Meet the dogs helping to convict criminals in court

Meet the dogs helping to convict criminals in court

For even the bravest of adults, the idea of testifying in court can be a scary prospect. Having to recount a terrifying or distressing experience in the most minute of details in front of complete strangers, to have invasive questions asked of you by someone you’ve never met, to face down the person the across the room that has caused all of this hurt, often while surrounded by that person’s supporters. And all of this in an unfamiliar environment, filled with complex jargon.

For a child, however, the prospect of attending court must be even more terrifying. No matter how strong the power of their favourite teddy bear is, there are times when a cuddly toy just won’t cut it. Instead, authorities in America have turned to a different kind of comforter - real dogs - to help soothe and reassure children taking to the witness box. Known as "comfort dogs", these specially trained canines are being used in the most complex and traumatising of cases involving children, including sexual and physical abuse, both in initial interviews and in court.

The use of dogs in a therapeutic manner is nothing new. Across the world, schools, care homes and hospitals are using animals - even llamas in some places - in increasing frequency to help individuals to process their emotions and reduce anxiety. However, there is a difference between "therapy dogs" and "courthouse dogs", in that the latter have been intentionally bred and socialised with high-pressure situations in mind, and must pass a higher level of public access test.

On their website, the Courthouse Dogs Foundation, who connect legal professionals with access to dogs, draw attention to various cases where dogs have helped to secure convictions by comforting children; these include with a group of seven-year-old girls who had been sexually assaulted and “cried and absolutely refused to sit in the witness chair” at trial, and a five-year-old boy who, having witnessed numerous incidences of domestic abuse which culminated in his father savagely assaulting and threatening to kill his mother, was too scared to testify in court. While dogs are predominantly used in cases involving children, they have also been used with adults where mental health and disabilities are a concern.

In order to get the most out of courthouse dogs, children taking to the stand are encouraged to meet them multiple times before the trial to allow them bond with their canine companion. This not only includes engaging in playful interactions but also practising for the moments where the dog must remain still while the child holds a conversation. This process also allows the dogs, who are regarded as exceptionally emotionally intelligent, to better know the witness and sense when they may need more, or even less, support.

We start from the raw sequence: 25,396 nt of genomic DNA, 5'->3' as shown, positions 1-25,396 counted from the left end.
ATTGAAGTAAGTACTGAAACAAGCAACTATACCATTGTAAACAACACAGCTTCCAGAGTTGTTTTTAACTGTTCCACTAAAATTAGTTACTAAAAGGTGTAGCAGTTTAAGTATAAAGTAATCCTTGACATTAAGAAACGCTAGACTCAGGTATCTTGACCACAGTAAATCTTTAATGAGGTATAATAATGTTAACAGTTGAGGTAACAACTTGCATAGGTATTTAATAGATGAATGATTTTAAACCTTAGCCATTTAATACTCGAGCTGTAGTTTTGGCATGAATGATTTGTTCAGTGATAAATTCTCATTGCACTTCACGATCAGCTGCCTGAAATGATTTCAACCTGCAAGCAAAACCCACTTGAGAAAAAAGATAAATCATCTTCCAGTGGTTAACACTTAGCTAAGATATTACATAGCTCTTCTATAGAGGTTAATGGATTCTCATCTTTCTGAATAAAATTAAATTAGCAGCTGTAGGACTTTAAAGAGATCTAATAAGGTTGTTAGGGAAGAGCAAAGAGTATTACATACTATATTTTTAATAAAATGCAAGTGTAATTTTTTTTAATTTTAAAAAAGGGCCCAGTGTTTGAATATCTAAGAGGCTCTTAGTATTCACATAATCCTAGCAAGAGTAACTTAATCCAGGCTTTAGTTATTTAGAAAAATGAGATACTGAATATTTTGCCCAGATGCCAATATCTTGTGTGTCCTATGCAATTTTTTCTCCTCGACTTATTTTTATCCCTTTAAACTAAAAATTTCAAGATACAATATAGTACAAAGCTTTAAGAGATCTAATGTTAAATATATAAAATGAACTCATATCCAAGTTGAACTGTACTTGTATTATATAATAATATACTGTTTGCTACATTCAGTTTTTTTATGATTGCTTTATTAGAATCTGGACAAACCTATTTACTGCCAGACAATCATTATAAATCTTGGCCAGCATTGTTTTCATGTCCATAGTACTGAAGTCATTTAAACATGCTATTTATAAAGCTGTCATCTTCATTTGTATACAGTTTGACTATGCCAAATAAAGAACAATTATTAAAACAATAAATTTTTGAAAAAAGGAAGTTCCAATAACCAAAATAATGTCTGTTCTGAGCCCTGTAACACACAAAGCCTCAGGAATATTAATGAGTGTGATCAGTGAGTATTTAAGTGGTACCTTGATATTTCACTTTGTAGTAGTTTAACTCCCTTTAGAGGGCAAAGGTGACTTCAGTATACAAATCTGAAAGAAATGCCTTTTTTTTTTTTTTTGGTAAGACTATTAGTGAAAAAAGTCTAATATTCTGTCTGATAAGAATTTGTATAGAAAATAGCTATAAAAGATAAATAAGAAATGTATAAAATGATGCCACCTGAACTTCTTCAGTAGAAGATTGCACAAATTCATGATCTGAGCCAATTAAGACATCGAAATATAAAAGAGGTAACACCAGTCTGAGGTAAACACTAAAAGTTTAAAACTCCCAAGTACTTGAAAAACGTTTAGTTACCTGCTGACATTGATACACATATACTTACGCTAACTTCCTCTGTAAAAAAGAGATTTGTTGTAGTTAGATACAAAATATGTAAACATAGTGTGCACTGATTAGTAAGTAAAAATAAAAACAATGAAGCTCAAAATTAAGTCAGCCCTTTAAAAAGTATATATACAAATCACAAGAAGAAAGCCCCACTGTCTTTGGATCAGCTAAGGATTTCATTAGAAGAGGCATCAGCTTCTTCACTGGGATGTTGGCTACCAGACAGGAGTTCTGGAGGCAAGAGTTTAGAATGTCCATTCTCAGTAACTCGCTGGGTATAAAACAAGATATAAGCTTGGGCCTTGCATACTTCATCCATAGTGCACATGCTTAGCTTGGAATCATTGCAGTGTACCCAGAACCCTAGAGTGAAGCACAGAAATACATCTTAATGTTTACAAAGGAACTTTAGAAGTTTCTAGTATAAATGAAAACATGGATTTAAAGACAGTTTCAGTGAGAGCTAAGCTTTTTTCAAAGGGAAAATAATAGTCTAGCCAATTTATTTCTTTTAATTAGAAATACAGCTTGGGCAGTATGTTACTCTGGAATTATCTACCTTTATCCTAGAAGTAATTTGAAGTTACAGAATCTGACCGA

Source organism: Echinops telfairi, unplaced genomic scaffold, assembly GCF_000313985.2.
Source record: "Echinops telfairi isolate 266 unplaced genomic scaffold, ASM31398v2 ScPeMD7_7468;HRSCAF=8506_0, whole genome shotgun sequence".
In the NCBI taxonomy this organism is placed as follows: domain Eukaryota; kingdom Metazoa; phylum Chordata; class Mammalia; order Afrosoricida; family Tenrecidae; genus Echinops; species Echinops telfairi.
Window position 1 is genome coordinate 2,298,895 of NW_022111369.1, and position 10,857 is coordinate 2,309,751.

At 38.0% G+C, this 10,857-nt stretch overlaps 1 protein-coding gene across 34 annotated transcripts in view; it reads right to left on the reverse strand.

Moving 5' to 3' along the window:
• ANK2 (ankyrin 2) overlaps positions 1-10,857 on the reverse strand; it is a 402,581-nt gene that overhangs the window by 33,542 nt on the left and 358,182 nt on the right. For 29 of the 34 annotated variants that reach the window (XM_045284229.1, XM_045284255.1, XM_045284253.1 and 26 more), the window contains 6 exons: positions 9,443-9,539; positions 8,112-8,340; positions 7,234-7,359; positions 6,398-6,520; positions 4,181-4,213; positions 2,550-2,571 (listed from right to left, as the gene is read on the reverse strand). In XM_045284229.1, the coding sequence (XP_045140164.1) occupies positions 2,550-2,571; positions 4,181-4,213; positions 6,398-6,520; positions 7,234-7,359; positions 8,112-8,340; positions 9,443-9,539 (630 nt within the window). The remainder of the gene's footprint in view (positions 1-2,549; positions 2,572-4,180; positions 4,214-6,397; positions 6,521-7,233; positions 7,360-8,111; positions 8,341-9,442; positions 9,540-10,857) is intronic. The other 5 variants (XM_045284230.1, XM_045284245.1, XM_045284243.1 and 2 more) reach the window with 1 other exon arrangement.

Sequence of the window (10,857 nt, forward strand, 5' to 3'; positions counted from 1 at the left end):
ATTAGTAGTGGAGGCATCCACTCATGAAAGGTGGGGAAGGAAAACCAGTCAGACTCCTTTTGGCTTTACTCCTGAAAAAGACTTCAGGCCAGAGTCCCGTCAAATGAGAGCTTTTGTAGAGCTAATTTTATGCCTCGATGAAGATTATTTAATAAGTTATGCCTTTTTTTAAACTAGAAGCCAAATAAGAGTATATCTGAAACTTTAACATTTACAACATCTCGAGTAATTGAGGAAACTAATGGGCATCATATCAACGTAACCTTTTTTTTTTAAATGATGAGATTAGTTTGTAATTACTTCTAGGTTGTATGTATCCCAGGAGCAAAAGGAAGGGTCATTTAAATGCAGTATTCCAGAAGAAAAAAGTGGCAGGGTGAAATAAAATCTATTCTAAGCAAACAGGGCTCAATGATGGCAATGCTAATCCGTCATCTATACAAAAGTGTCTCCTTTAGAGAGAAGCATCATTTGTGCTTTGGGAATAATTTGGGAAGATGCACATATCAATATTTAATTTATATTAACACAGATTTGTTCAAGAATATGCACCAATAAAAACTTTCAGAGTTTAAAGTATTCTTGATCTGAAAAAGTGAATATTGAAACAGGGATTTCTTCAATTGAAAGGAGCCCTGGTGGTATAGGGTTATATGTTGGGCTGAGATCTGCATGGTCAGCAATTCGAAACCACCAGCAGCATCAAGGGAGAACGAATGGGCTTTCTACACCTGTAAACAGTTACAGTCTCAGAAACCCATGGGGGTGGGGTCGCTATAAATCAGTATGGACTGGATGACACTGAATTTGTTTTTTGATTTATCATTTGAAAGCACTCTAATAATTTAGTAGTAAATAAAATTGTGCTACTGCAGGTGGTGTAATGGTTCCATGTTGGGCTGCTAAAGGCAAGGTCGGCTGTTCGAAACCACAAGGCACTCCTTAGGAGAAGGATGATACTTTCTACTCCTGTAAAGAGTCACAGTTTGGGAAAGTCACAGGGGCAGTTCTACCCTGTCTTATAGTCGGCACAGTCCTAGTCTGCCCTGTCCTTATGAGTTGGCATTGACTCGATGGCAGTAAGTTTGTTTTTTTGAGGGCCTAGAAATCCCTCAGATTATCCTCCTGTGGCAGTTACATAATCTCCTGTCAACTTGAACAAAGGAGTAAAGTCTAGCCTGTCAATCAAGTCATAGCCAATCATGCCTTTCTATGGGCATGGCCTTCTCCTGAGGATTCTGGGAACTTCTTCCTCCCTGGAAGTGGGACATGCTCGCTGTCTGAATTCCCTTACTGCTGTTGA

At present, there are over 130 such dogs, mostly Labradors and golden retrievers, working across 34 states. While many work on a case-by-case basis, Idaho is one of those where the right to a courtroom dog is enshrined, thanks to a ruling in July 2017: “It’s not an easy situation for a child to testify against someone that might be their parent or family member,” commented Republican state Sen. Shawn Keough, adding that “To allow a facility dog at the witness stand seemed like a humane thing to do.”

But that is not to say that the scheme does not have its detractors; some argue that having a friendly dog in court, sat next to a cute child, prejudices the jury into an assumption of innocence and truthfulness on the part of the witness: “Nobody knows how juries will be influenced by this,” said John Ensminger, a defence attorney, who has written on the impact of service dogs, “It may be that if you get enough ‘dog people’ on a jury, you’re going to increase your chances of conviction.”

Despite Ensminger’s worries, there are guidelines governing the conduct of courtroom dogs, most relevant being the fact that dogs must be as unobtrusive as possible, staying laid down out of sight of the jury and moving only when necessary. Some defence lawyers also argue that the presence of dogs in a courtroom can also work in a defendant's favour, in that distressed children will naturally invoke a greater level of sympathy from the jury.

Courtroom dogs may already be common practice in the US, Canada and Chile, but in the UK they are welcome only so far as the court waiting room, and this service is provided by charities rather than regulated providers. With the British court system more likely to use recorded evidence, or live link into courts, for child witnesses, there is perhaps less requirement for their introduction, but that said, surely anything that we can do to make the court process kinder for victims of abuse and assault - child or adult - has got to be worth considering. For now though, man's best friend will continue to make new, little friends in courts across America by supporting, comforting, and really just looking so very cute.